Narsingh Yadav's career left in the lurch 17 months after doping ban at Rio Olympics

“Ye toh chadte suraj ko salaam karne waali baat ho gayi,” Narsingh Yadav says, summing up the last eight years of his life in a single line.

In these eight years, his life has seen enough ups and downs to merit a Bollywood movie: he made headlines with his Commonwealth Games gold medal in 2010, then established his credentials by winning a World Championships bronze medal, then got embroiled in a very public ego tussle with double Olympic medallist Sushil Kumar, and finally, tested positive for a steroid named methandienon right before the Rio Olympics, which led to a four-year ban.

File image of Narsingh Yadav. Getty Images

File image of Narsingh Yadav. Getty Images

In the aftermath of the failed test, he claimed that his supplements were spiked by a rival faction, which led to the positive test. He was then cleared by India’s anti-doping agency NADA, before the Wrestling Federation of India (WFI) sent him to Rio to participate at the Olympics in the 74kg category. However, just a day before he was to compete, he was handed a ban by Court of Arbitration for Sport (CAS) after the World Anti-Doping Agency (WADA) appealed his participation.

It was then that Narsingh knocked on the doors of the Central Bureau of Investigation to investigate his suspicion of sabotage.

17 months later, Narsingh is exactly where he was after the Rio Olympics with the CBI yet to conclude investigations.

“I found out that WADA has a simple provision: if you get the CBI or police to investigate and determine that it's a case of sabotage, then the ban can get lifted. That’s why I knocked on the doors of CBI. The CBI didn't come to me, I went to the PM myself to ask for a CBI inquiry.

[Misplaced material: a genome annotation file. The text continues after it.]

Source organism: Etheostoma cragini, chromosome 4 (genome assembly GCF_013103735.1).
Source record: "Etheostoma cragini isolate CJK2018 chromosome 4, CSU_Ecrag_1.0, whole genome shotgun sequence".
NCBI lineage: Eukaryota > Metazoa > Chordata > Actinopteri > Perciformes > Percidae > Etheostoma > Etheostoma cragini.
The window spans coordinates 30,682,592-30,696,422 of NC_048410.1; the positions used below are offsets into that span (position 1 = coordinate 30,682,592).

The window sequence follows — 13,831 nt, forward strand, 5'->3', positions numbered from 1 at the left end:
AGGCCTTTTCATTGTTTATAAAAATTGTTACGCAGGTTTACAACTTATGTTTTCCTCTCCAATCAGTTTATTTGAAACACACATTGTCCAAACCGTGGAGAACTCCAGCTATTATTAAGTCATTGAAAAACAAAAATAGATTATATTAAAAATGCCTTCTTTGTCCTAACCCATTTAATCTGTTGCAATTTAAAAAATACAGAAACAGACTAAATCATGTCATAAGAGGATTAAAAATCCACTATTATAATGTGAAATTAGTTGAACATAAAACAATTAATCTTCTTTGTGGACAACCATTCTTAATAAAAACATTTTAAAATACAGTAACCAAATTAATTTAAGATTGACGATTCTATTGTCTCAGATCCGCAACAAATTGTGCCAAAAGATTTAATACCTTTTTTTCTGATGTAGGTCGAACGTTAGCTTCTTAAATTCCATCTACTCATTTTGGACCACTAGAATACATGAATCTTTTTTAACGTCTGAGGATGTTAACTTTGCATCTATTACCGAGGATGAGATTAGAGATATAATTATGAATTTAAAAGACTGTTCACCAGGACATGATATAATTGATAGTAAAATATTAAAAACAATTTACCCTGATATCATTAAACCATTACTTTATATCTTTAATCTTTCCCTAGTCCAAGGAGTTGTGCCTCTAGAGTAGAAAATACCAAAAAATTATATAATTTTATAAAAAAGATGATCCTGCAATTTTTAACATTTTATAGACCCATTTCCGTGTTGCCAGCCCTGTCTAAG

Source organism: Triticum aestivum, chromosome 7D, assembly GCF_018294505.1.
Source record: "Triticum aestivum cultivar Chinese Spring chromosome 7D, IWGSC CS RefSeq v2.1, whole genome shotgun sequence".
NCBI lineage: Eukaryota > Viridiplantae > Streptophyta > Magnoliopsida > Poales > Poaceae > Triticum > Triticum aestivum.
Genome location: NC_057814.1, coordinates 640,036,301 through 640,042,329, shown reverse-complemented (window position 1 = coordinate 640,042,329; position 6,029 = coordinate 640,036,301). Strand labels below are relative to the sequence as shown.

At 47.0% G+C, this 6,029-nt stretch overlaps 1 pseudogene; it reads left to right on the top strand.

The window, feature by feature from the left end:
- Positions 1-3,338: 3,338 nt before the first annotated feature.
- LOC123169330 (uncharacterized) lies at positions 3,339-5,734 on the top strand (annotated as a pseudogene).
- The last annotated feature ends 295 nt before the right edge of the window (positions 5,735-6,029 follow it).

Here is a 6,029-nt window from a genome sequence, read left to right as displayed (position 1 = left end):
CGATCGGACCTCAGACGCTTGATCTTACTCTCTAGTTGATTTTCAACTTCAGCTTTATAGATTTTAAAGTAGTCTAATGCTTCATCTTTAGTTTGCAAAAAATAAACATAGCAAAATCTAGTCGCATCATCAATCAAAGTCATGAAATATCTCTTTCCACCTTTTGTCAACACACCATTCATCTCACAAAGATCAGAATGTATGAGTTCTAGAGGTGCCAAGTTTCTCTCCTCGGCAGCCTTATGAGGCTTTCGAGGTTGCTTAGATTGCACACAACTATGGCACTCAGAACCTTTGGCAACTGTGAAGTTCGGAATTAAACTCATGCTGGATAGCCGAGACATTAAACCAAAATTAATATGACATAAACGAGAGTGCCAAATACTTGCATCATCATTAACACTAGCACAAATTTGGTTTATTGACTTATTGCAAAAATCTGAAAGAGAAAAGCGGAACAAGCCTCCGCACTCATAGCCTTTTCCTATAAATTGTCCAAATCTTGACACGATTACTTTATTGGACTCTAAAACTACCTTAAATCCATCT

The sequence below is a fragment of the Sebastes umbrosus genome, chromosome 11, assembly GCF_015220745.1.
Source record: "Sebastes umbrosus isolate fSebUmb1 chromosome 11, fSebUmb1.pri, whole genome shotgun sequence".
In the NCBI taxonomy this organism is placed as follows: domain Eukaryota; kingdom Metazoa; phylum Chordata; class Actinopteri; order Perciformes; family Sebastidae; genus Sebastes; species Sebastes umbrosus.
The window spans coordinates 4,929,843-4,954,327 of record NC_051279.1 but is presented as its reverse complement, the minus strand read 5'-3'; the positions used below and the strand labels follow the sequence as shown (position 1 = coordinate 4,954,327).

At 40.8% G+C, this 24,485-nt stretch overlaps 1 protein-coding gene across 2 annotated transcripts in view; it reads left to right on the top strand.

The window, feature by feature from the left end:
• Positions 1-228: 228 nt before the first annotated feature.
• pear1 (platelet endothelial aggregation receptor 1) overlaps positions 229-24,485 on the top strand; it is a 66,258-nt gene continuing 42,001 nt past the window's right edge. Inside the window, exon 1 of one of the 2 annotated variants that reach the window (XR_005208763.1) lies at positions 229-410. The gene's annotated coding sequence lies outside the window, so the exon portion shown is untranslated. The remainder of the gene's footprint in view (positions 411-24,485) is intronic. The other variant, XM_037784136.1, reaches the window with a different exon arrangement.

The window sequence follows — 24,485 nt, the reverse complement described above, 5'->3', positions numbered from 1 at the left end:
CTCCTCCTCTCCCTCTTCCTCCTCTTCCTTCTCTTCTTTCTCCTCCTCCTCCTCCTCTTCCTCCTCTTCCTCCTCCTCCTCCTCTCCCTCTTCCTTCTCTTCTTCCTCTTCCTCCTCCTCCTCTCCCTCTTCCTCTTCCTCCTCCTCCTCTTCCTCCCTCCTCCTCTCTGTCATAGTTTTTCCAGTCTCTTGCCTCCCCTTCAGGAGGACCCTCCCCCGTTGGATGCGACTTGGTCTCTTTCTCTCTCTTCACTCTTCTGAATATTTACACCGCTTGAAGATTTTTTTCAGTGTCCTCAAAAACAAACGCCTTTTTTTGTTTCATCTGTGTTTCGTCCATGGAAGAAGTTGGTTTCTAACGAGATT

“They could have fast-tracked this case and finished it in a few months. I even told them that if they don’t trust me and since they’re struggling to get any evidence or any CCTV footage, they can do a Narco test on me if they want. I’m not asking that I be cleared without due process. I’m just asking that my case be fast-tracked by the CBI. I’ve earned so many medals for the country, can’t they do just this much,” says Narsingh.

In these 17 months, Narsingh says he has run from pillar to post, knocked on doors and tried calling anyone who he thought could have helped him. But all his efforts have been met by stoic silence.

“I've been going to Delhi since April. There have been times when I have spent days there at end trying to get some help to get the case fast-tracked. I've tried meeting with everyone in the ministry. I’ve also tried meeting the PM and the Sports Minister. I'm not asking that they give me a clean chit. I'm just asking them to see if the case can be sped up. I've also tried calling politicians, but they don't answer my calls anymore.

“I'm only trying to request for the investigations to happen properly, but as soon as possible. It's been almost two years now,” he says.

In the middle, he’s somehow found time to train between six and eight hours a day, maintaining the physique of a wrestler at the peak of his career.

“I have been practicing on my own, but it gets frustrating because I don't know if or when I'll get clearance.”

Narsingh’s urgency is born out of the realisation that a wrestler’s career is short.

“I am hoping to at least have my name cleared in time for the Asian Games. The career of an athlete is short. And when you're in a flow you can perform well. Next year the qualifiers start for Tokyo. The Commonwealth Games are done now.

“So now there's just the Asian Games left this year. If those also pass without the CBI wrapping up the case, then there are no big competitions left. So then there's no point. 2020 main apne aap ban hath jaayega (In 2020, my ban will anyway get over). Then I can try to make it to the Tokyo Olympics,” he says.


Updated Date: Mar 14, 2018 22:41 PM

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